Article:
Before you get started on your fence, be sure to do your homework regarding building codes, permits and setbacks (the distance you need to leave between your fence and adjacent roads, structures or your neighbors’ property lines). Also, call 811 before you dig to get more info regarding underground utilities.
Gather together your tools and materials so you’ll keep runs to the home improvement center limited once you start the project! We used durable, affordable pressure-treated Southern Pine for this fence project- 4×4 posts with 1×4 slats running horizontally and a 2×6 top rail.
Start a project like this by placing two stakes into the ground where the end posts will be located. Then, run a level string between the two posts.
Next, using spray paint or flags, mark where each post will go along your string line. Our design required a post every 4 feet.
Dig each post hole 24 inches deep and 12 inches wide, to accommodate 4×4 pressure-treated posts. Add about 6 inches of gravel to each hole. Place the uncut end of the pressure-treated post down into the gravel a couple of inches, making sure it is level and plumb.
NOTE: Pressure-treated lumber is categorized for ground contact or above ground use. Be sure you use the right treated wood for your project.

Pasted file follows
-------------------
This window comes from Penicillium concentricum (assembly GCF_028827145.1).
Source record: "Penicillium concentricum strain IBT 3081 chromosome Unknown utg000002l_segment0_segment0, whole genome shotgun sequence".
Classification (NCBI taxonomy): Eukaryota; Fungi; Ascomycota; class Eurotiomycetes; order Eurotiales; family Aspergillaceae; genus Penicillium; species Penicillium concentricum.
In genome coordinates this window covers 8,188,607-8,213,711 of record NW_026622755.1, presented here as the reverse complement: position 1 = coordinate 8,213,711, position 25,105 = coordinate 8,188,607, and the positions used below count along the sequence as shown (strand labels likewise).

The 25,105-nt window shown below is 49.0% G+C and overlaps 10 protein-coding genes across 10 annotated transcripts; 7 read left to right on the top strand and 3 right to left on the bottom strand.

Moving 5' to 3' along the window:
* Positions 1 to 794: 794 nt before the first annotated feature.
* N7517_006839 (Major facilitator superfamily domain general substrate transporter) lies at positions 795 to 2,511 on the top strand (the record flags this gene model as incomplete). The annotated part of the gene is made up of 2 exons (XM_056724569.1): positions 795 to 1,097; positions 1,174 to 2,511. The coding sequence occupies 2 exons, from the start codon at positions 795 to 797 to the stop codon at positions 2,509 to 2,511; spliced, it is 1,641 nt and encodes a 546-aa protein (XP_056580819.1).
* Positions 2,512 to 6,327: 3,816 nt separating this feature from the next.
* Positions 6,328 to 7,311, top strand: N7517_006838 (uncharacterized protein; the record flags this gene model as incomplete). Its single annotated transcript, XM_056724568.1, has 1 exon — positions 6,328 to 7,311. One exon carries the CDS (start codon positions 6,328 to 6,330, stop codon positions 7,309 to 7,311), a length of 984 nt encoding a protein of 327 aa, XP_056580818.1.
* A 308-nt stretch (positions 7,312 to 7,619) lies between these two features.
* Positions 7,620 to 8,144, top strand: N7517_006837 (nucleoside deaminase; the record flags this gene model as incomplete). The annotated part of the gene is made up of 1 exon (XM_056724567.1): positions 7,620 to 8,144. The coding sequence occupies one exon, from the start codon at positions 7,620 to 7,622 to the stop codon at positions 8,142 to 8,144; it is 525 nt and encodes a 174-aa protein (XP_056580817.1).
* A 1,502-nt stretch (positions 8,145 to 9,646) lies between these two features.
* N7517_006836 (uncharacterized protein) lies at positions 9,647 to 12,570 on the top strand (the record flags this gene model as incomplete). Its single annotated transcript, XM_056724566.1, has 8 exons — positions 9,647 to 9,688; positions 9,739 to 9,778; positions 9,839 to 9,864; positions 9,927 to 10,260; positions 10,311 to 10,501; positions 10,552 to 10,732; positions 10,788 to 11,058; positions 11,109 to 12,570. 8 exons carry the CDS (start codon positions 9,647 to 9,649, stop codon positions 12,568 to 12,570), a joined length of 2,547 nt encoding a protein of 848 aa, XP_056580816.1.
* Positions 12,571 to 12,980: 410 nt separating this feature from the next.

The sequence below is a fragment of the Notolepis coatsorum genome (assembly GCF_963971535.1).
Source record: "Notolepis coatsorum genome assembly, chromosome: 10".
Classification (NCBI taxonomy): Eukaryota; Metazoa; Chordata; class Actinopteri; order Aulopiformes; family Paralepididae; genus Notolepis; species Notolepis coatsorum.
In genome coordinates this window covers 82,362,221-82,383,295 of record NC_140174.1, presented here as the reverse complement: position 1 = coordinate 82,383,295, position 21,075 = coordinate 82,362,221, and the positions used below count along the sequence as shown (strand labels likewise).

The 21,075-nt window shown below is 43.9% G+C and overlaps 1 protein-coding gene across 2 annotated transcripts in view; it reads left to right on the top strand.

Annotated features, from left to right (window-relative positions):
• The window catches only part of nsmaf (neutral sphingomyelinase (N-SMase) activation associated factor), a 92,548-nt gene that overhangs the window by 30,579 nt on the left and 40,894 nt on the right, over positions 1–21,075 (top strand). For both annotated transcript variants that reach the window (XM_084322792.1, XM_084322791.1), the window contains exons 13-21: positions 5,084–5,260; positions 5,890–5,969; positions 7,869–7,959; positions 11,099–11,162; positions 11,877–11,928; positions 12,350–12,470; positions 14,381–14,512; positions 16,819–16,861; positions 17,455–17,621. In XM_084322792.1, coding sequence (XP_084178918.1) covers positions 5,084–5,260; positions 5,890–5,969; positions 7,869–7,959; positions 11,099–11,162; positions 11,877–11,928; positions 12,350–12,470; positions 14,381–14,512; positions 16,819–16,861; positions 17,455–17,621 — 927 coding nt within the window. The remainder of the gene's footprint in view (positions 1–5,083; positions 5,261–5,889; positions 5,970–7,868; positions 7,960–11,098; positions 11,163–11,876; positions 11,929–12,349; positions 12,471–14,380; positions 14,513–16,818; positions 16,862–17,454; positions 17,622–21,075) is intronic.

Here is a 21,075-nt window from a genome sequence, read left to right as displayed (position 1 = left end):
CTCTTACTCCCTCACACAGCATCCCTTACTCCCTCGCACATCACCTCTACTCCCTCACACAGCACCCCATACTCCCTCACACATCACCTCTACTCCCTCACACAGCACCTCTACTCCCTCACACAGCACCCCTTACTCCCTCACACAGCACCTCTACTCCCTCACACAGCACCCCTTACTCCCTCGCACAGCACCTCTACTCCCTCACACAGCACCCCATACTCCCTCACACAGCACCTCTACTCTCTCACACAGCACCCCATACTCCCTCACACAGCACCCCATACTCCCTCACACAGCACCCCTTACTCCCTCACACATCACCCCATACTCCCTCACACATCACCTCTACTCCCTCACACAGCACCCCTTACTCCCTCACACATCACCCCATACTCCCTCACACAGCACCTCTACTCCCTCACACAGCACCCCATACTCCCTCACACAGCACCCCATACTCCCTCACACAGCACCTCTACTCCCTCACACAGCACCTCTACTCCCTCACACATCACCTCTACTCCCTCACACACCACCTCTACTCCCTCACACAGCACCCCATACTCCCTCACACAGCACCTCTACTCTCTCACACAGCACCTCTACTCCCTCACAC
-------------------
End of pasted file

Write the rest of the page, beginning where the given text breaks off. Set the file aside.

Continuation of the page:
PRO TIP: Use a wood preservative to seal the cut ends to protect them from decay and insects.
Holding the post in place, positioned so that it’s level and plumb, fill the hole with a wet cement mixture.
Using 2x4s, stake the posts into place so that they stay plumb until the cement sets up.
Once the cement cures, remove the stakes. Trim the post tops to be level with one another by snapping a chalk line and cutting the tops off with a circular saw.
Do a bit of math to determine equal spacing and location for your horizontal fence boards. Then, pull a chalk line across all your posts and you’ll have a guide to work by. Take the height of your fence divided by fence boards/spacing to make vertical hash marks on each post. For example- our fence is 48 inches tall with horizontal boards that measure 3 ½ inch wide, with ¾ inch spacing, so we need a hash mark every 4 ¼ inches on the post, starting from the top down. Then, make hash marks on each post at this increment from the top down. Pull a chalk line and pop it at each hash mark to get an accurate guide for lining up the top of each of your fence boards. Try to arrange your spacing so that no board has to be “ripped” or cut down the longest side of the board with a circular saw.
Next, start securing the horizontal boards, working from the bottom up, following the slope. One thing to note about installing a fence on a graded lot – you have options. You can build your fence in sections that run in step with the slope, or build it so that the top of the fence is even and only the bottom boards accommodate the slope. Or you can do what we did here, where it runs completely parallel with the slope.
Our fence is decorative and not a full enclosure so we capped off the end posts with a 1×6 inch board for a cleaner look.
Cap off the top of the fence with a top rail. A simple 2×6 gives the fence a finished look.
Then, the fence was stained in a rich brown. Using a large brush, stain the boards one section at a time.
Finally, we added sleek house numbers to play up the fence’s modern design.
We’ve compiled a full list of materials you’ll need to build a fence for your home here: